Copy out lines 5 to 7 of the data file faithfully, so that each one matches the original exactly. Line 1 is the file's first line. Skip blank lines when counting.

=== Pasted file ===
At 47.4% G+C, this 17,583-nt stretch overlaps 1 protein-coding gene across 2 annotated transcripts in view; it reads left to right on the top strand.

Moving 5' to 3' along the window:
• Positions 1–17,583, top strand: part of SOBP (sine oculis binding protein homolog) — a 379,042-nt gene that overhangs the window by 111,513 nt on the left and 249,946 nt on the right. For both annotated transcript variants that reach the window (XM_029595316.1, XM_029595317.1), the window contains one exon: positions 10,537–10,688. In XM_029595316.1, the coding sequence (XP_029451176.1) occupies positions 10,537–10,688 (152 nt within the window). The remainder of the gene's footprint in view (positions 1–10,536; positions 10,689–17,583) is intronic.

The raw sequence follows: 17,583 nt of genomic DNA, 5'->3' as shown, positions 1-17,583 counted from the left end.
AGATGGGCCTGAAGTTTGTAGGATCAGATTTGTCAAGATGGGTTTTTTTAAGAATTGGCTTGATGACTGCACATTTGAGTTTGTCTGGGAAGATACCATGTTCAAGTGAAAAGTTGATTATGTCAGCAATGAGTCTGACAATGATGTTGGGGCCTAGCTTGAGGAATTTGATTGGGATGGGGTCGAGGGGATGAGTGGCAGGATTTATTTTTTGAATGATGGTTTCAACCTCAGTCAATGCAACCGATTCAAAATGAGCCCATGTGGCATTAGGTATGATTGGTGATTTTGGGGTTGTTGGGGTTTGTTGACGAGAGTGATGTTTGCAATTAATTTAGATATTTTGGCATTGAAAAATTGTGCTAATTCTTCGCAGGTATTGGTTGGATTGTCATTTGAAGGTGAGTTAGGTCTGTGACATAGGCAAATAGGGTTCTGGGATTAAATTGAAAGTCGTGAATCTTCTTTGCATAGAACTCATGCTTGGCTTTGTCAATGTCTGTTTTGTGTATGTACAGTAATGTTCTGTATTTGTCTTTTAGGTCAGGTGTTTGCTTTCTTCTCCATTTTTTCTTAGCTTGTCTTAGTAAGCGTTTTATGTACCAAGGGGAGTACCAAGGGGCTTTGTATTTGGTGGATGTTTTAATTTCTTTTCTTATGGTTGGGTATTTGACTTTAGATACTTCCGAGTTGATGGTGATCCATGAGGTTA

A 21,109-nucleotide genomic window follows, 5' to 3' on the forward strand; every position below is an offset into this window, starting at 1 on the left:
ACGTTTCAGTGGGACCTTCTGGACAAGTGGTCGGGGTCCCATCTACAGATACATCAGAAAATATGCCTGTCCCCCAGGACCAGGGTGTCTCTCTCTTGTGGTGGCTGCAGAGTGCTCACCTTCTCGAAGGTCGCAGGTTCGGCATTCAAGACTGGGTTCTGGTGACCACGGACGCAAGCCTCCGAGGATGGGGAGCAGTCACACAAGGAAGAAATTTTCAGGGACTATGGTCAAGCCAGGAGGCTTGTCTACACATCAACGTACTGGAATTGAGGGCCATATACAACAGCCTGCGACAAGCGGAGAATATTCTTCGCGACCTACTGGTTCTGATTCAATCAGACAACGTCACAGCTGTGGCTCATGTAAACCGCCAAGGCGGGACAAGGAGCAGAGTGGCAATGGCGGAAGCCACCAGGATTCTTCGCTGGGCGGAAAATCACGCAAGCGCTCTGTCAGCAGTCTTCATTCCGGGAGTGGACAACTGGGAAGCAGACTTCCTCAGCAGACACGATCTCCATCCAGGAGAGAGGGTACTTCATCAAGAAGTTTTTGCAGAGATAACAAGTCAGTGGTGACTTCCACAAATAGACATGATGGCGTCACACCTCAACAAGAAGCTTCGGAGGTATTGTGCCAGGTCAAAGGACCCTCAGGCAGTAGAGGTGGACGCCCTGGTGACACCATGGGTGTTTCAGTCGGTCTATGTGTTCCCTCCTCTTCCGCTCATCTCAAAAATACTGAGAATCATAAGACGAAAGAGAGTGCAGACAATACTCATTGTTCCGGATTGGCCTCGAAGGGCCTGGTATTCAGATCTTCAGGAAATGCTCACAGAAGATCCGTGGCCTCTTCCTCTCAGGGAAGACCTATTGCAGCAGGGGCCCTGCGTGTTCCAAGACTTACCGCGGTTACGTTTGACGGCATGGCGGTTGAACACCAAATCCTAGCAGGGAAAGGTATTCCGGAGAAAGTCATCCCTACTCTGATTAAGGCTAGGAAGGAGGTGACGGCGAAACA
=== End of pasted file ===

AGATGGGCCTGAAGTTTGTAGGATCAGATTTGTCAAGATGGGTTTTTTTAAGAATTGGCTTGATGACTGCACATTTGAGTTTGTCTGGGAAGATACCATGTTCAAGTGAAAAGTTGATTATGTCAGCAATGAGTCTGACAATGATGTTGGGGCCTAGCTTGAGGAATTTGATTGGGATGGGGTCGAGGGGATGAGTGGCAGGATTTATTTTTTGAATGATGGTTTCAACCTCAGTCAATGCAACCGATTCAAAATGAGCCCATGTGGCATTAGGTATGATTGGTGATTTTGGGGTTGTTGGGGTTTGTTGACGAGAGTGATGTTTGCAATTAATTTAGATATTTTGGCATTGAAAAATTGTGCTAATTCTTCGCAGGTATTGGTTGGATTGTCATTTGAAGGTGAGTTAGGTCTGTGACATAGGCAAATAGGGTTCTGGGATTAAATTGAAAGTCGTGAATCTTCTTTGCATAGAACTCATGCTTGGCTTTGTCAATGTCTGTTTTGTGTATGTACAGTAATGTTCTGTATTTGTCTTTTAGGTCAGGTGTTTGCTTTCTTCTCCATTTTTTCTTAGCTTGTCTTAGTAAGCGTTTTATGTACCAAGGGGAGTACCAAGGGGCTTTGTATTTGGTGGATGTTTTAATTTCTTTTCTTATGGTTGGGTATTTGACTTTAGATACTTCCGAGTTGATGGTGATCCATGAGGTTA

A 21,109-nucleotide genomic window follows, 5' to 3' on the forward strand; every position below is an offset into this window, starting at 1 on the left:
ACGTTTCAGTGGGACCTTCTGGACAAGTGGTCGGGGTCCCATCTACAGATACATCAGAAAATATGCCTGTCCCCCAGGACCAGGGTGTCTCTCTCTTGTGGTGGCTGCAGAGTGCTCACCTTCTCGAAGGTCGCAGGTTCGGCATTCAAGACTGGGTTCTGGTGACCACGGACGCAAGCCTCCGAGGATGGGGAGCAGTCACACAAGGAAGAAATTTTCAGGGACTATGGTCAAGCCAGGAGGCTTGTCTACACATCAACGTACTGGAATTGAGGGCCATATACAACAGCCTGCGACAAGCGGAGAATATTCTTCGCGACCTACTGGTTCTGATTCAATCAGACAACGTCACAGCTGTGGCTCATGTAAACCGCCAAGGCGGGACAAGGAGCAGAGTGGCAATGGCGGAAGCCACCAGGATTCTTCGCTGGGCGGAAAATCACGCAAGCGCTCTGTCAGCAGTCTTCATTCCGGGAGTGGACAACTGGGAAGCAGACTTCCTCAGCAGACACGATCTCCATCCAGGAGAGAGGGTACTTCATCAAGAAGTTTTTGCAGAGATAACAAGTCAGTGGTGACTTCCACAAATAGACATGATGGCGTCACACCTCAACAAGAAGCTTCGGAGGTATTGTGCCAGGTCAAAGGACCCTCAGGCAGTAGAGGTGGACGCCCTGGTGACACCATGGGTGTTTCAGTCGGTCTATGTGTTCCCTCCTCTTCCGCTCATCTCAAAAATACTGAGAATCATAAGACGAAAGAGAGTGCAGACAATACTCATTGTTCCGGATTGGCCTCGAAGGGCCTGGTATTCAGATCTTCAGGAAATGCTCACAGAAGATCCGTGGCCTCTTCCTCTCAGGGAAGACCTATTGCAGCAGGGGCCCTGCGTGTTCCAAGACTTACCGCGGTTACGTTTGACGGCATGGCGGTTGAACACCAAATCCTAGCAGGGAAAGGTATTCCGGAGAAAGTCATCCCTACTCTGATTAAGGCTAGGAAGGAGGTGACGGCGAAACA